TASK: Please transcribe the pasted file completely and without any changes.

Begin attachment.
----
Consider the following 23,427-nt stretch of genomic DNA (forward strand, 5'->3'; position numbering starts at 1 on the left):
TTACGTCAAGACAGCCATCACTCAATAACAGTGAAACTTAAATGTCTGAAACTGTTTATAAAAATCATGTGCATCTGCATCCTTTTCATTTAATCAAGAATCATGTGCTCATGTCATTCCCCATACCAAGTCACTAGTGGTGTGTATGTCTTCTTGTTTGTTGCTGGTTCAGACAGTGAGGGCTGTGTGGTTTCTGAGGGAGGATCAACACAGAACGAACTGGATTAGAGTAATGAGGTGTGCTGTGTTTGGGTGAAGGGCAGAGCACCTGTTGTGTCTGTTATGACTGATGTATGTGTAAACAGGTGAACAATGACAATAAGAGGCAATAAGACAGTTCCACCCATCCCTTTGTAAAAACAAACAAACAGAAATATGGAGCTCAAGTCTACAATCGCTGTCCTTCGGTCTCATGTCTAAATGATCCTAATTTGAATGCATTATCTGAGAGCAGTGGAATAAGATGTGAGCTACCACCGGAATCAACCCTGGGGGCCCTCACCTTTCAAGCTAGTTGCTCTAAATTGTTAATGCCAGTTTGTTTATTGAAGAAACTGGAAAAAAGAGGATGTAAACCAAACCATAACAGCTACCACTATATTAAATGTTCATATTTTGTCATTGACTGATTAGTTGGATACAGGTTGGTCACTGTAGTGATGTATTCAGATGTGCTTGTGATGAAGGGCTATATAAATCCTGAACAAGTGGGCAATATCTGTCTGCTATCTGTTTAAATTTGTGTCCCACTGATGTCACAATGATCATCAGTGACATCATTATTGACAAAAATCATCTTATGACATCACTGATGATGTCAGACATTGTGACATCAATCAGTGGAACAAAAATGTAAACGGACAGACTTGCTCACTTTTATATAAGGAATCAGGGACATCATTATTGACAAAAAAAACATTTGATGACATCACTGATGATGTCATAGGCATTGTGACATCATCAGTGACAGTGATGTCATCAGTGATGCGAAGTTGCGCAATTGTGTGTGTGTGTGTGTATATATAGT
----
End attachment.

Consider the following 23,427-nt stretch of genomic DNA (forward strand, 5'->3'; position numbering starts at 1 on the left):
TTACGTCAAGACAGCCATCACTCAATAACAGTGAAACTTAAATGTCTGAAACTGTTTATAAAAATCATGTGCATCTGCATCCTTTTCATTTAATCAAGAATCATGTGCTCATGTCATTCCCCATACCAAGTCACTAGTGGTGTGTATGTCTTCTTGTTTGTTGCTGGTTCAGACAGTGAGGGCTGTGTGGTTTCTGAGGGAGGATCAACACAGAACGAACTGGATTAGAGTAATGAGGTGTGCTGTGTTTGGGTGAAGGGCAGAGCACCTGTTGTGTCTGTTATGACTGATGTATGTGTAAACAGGTGAACAATGACAATAAGAGGCAATAAGACAGTTCCACCCATCCCTTTGTAAAAACAAACAAACAGAAATATGGAGCTCAAGTCTACAATCGCTGTCCTTCGGTCTCATGTCTAAATGATCCTAATTTGAATGCATTATCTGAGAGCAGTGGAATAAGATGTGAGCTACCACCGGAATCAACCCTGGGGGCCCTCACCTTTCAAGCTAGTTGCTCTAAATTGTTAATGCCAGTTTGTTTATTGAAGAAACTGGAAAAAAGAGGATGTAAACCAAACCATAACAGCTACCACTATATTAAATGTTCATATTTTGTCATTGACTGATTAGTTGGATACAGGTTGGTCACTGTAGTGATGTATTCAGATGTGCTTGTGATGAAGGGCTATATAAATCCTGAACAAGTGGGCAATATCTGTCTGCTATCTGTTTAAATTTGTGTCCCACTGATGTCACAATGATCATCAGTGACATCATTATTGACAAAAATCATCTTATGACATCACTGATGATGTCAGACATTGTGACATCAATCAGTGGAACAAAAATGTAAACGGACAGACTTGCTCACTTTTATATAAGGAATCAGGGACATCATTATTGACAAAAAAAACATTTGATGACATCACTGATGATGTCATAGGCATTGTGACATCATCAGTGACAGTGATGTCATCAGTGATGCGAAGTTGCGCAATTGTGTGTGTGTGTGTGTATATATAGT